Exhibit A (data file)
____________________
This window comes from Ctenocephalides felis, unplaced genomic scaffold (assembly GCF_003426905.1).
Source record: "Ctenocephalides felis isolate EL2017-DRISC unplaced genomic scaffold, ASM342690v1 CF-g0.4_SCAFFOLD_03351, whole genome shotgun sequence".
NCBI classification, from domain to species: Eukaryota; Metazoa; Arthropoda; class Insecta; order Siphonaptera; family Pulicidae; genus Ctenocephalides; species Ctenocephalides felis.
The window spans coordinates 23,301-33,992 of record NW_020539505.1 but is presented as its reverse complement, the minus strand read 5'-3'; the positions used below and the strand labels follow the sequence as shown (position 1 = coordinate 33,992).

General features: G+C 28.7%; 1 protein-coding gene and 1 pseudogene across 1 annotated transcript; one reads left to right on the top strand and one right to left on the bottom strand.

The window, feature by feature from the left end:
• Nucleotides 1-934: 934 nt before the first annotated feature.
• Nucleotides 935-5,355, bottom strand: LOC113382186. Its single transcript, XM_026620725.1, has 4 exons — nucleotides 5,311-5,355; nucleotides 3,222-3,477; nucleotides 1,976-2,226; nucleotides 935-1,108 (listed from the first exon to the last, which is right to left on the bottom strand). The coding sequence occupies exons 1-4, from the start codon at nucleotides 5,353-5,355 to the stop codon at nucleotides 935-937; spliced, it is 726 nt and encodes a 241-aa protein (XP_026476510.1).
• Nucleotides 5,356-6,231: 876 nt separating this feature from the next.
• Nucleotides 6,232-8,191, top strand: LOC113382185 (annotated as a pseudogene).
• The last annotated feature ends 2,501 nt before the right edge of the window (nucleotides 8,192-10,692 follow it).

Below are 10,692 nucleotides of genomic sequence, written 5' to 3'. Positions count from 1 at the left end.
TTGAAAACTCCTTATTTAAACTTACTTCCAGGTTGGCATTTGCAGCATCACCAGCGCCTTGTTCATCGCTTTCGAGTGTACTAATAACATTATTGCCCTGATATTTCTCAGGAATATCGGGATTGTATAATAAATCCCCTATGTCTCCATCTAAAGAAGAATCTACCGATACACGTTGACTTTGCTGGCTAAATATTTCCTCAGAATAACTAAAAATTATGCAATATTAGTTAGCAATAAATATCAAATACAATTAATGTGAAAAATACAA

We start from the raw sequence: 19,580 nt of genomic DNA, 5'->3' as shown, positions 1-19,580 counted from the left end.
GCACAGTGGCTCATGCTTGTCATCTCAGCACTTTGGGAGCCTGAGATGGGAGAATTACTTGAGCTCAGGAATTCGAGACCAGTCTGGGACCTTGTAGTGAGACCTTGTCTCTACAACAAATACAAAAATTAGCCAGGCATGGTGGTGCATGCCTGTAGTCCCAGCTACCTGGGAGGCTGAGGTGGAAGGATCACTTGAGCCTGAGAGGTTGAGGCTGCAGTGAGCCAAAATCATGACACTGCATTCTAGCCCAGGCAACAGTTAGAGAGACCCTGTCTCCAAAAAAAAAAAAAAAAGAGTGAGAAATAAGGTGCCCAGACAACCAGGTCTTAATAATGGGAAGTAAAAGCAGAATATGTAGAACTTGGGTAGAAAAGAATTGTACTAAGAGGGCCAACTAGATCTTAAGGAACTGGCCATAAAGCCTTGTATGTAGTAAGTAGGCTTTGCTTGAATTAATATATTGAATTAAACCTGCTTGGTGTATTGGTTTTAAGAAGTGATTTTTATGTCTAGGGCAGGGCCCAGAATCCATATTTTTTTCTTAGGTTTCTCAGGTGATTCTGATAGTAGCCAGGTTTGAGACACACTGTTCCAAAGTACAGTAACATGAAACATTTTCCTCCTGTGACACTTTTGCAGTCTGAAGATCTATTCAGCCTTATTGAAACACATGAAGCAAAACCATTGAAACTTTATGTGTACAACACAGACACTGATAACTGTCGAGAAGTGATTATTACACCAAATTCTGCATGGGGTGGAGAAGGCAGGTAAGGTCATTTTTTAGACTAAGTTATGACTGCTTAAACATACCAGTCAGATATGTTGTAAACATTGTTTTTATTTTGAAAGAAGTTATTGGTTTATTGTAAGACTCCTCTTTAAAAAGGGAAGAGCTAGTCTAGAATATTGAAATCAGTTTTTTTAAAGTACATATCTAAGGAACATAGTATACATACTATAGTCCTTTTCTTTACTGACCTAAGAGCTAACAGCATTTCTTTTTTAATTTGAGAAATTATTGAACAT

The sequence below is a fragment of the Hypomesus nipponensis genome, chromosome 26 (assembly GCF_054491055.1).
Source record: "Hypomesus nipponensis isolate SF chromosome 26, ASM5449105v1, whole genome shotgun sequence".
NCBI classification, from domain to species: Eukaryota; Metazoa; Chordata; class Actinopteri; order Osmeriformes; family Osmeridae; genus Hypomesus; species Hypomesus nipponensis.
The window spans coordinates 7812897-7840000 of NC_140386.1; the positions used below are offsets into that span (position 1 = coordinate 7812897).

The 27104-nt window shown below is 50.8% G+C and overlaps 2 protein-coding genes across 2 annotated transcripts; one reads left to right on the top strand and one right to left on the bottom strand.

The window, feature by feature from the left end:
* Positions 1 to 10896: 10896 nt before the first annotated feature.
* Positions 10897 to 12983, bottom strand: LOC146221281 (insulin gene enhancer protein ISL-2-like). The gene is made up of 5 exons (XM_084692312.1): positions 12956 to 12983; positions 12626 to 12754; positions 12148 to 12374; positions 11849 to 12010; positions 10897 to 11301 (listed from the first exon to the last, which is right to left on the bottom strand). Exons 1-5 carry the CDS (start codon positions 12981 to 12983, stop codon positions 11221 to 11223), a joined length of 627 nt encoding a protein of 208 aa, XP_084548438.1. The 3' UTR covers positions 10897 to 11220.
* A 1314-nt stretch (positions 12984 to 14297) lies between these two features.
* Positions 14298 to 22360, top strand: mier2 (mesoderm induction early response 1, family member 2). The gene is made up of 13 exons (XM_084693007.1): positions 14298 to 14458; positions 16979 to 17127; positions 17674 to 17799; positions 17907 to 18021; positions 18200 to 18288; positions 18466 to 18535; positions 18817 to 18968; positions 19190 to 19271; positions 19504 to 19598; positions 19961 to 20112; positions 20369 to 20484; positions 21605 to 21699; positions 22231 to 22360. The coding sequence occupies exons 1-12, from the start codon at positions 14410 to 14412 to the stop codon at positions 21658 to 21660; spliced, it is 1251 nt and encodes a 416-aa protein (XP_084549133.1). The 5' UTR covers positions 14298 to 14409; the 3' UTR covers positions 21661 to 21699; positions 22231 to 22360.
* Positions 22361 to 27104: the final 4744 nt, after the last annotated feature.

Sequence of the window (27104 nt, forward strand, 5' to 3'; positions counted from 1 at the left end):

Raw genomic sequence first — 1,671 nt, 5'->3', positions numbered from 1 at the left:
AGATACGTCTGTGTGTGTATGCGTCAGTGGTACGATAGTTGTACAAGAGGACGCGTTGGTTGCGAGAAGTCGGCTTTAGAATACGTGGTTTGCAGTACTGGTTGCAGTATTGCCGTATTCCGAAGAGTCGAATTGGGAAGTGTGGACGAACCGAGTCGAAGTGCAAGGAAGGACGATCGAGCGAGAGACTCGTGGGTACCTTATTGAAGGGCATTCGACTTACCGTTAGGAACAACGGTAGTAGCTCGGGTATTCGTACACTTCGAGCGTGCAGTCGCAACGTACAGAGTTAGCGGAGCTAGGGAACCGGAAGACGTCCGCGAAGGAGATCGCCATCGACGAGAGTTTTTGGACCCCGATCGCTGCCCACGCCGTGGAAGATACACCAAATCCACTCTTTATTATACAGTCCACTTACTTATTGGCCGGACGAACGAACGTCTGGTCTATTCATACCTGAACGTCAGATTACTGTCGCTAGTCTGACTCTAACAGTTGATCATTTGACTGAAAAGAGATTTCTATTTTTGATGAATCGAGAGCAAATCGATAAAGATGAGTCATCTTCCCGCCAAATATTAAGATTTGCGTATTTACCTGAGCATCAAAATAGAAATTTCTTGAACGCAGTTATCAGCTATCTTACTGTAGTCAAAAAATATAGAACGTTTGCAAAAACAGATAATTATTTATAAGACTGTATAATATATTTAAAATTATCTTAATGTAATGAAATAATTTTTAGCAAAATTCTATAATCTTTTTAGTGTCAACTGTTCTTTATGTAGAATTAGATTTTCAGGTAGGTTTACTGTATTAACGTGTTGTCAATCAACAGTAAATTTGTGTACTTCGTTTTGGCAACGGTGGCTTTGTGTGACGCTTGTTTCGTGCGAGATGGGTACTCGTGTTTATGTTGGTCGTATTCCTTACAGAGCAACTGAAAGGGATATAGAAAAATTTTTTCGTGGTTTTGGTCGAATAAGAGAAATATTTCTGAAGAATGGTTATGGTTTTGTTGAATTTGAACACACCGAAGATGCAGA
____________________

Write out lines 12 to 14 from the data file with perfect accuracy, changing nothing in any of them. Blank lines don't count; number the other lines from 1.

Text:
Below are 10,692 nucleotides of genomic sequence, written 5' to 3'. Positions count from 1 at the left end.
TTGAAAACTCCTTATTTAAACTTACTTCCAGGTTGGCATTTGCAGCATCACCAGCGCCTTGTTCATCGCTTTCGAGTGTACTAATAACATTATTGCCCTGATATTTCTCAGGAATATCGGGATTGTATAATAAATCCCCTATGTCTCCATCTAAAGAAGAATCTACCGATACACGTTGACTTTGCTGGCTAAATATTTCCTCAGAATAACTAAAAATTATGCAATATTAGTTAGCAATAAATATCAAATACAATTAATGTGAAAAATACAA

We start from the raw sequence: 19,580 nt of genomic DNA, 5'->3' as shown, positions 1-19,580 counted from the left end.